A SCOTTISH doctor who created a drug that has saved the lives of countless women during childbirth is to be honoured in his home town.
In 1935, Professor John Chassar Moir spent six shillings (30p) on equipment to develop the drug ergometrine, credited with controlling blood loss by mothers during childbirth.
Using a length of lead piping and parts from an alarm clock, he invented a delivery system for ergometrine that reduces and controls blood loss in mothers in the 24 hours after childbirth.
Ergometrine is still in worldwide use today and is one of the World Health Organisation’s List of Essential Medicines.
Later this week, a bronze bust of Prof Moir, who died in 1977, will be unveiled at the Montrose Museum.
It took Professor Chassar Moir four years to perfect the new drug from the cereal fungus ergot of rye.
After leaving Montrose Academy Chassar Moir studied medicine at the University of Edinburgh specialising in obstetrics.
He obtained a Fellowship of Royal College of Surgeons of Edinburgh in 1926 and in 1937 was appointed the first Nuffield Professor of Obstetrics and Gynaecology at the University of Oxford.
He was a private and quiet man who lived for his patients and his medical research. He sought no financial gain from his ground-breaking drug and was determined it would be freely available to assist women in childbirth.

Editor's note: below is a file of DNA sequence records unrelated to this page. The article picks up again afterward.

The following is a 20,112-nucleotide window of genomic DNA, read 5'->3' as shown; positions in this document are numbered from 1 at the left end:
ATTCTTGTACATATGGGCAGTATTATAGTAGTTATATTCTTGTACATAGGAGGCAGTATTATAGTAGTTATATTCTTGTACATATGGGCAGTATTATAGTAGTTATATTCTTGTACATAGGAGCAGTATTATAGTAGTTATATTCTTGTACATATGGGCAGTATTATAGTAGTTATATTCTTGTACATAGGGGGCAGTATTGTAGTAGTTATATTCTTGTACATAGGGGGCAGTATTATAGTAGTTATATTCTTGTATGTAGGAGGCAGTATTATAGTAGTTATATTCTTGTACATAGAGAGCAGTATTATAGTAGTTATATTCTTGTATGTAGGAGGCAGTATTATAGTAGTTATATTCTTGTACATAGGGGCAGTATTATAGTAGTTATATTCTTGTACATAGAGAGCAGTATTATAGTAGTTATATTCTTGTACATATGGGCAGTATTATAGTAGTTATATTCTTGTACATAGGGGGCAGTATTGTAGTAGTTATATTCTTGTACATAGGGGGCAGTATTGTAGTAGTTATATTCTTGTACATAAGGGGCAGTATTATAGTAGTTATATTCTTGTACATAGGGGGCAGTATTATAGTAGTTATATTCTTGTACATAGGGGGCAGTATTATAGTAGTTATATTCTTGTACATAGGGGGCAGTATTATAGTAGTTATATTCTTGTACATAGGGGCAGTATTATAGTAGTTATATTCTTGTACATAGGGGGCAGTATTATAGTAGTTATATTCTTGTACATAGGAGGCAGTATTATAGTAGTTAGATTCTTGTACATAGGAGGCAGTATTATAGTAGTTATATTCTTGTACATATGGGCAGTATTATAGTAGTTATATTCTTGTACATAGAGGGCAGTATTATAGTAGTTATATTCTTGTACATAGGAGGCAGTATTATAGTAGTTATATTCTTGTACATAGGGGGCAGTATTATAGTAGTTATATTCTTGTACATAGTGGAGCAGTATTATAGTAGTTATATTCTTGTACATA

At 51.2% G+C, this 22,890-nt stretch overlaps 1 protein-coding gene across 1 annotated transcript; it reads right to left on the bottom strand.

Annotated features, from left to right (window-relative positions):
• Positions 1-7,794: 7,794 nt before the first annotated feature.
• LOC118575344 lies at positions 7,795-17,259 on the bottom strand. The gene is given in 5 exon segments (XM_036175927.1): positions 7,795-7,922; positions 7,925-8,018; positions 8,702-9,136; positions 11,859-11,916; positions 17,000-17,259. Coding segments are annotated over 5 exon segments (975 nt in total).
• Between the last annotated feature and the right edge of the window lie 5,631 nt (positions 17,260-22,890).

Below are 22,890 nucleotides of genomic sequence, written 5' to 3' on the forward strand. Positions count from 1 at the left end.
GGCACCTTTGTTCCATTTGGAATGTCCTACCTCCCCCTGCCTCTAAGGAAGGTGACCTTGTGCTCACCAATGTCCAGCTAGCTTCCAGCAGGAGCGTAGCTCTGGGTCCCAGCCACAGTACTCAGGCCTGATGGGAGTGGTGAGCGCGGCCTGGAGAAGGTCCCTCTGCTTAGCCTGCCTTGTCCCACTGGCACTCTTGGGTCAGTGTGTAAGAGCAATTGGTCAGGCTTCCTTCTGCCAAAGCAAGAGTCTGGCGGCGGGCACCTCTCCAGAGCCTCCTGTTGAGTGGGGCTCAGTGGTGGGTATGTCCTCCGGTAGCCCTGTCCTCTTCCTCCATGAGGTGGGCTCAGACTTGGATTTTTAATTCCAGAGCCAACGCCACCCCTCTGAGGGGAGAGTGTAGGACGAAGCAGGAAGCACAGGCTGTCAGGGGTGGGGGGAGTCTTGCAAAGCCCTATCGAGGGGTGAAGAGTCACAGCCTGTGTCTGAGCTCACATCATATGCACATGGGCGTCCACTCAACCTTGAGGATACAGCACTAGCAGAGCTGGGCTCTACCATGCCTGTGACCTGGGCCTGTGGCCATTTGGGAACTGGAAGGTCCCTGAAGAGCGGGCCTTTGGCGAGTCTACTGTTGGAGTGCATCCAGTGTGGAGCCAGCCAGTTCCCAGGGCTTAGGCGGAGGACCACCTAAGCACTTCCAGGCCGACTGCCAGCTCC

He said at the time the drug ‘Ergometrine’ was to have its method of preparation published in full. No patent or proprietary interests were to encumber it. It was to be free for any manufacturer to produce.
Later this week a bronze bust of Professor Chassar Moir will be unveiled the Montrose Museum. The bust will on view to the public before being permanently sited at the Links Health Centre in thje town.
The event has been organised by the Montrose Society, whose spokesman Dr Andrew Orr said: “The bronze will help mark an important contribution to medicine in the 20th Century.
“This gift of safety has been shared by every woman around the world as she gives birth.”
“He is up there with great Scottish scientists like Alexander Fleming. He made this great contribution to the world, one of the most important ones of the 20th century and sought no commercial gain from it.
“I have been an admirer of him throughout my professional career and back in 1989 we had the local maternity unit named after him.
“But all the thousands of women who have given birth there do not realise the significance of his gift.
“In genealogy every family has some mother who died in childbirth and he basically stopped that. That was his main discovery.”
The unveiling ceremony will be attended by his children, grandchildren and great-grandchildren.
Daughter Priscilla Moir Sharp said: “We are very proud that he is being recognized in his home town. He was a quiet thoughtful man who cared about his patients and people in general.
“When he realized the significance of his discovery he was adamant no drug company would make huge profits from it. He published his research so that everyone could benefit.
“It was a low cost drug that was available at a relatively low cost all over the world and, decades on from his discovery it is still saving lives.”
Professor Chassar Muir died in 1977 and is buried in his hometown of Montrose.
His obituary in the British Medical Journal described him as: “A great and gentle man; a man who did more than anyone living today to save the lives and relieve the miseries of women.”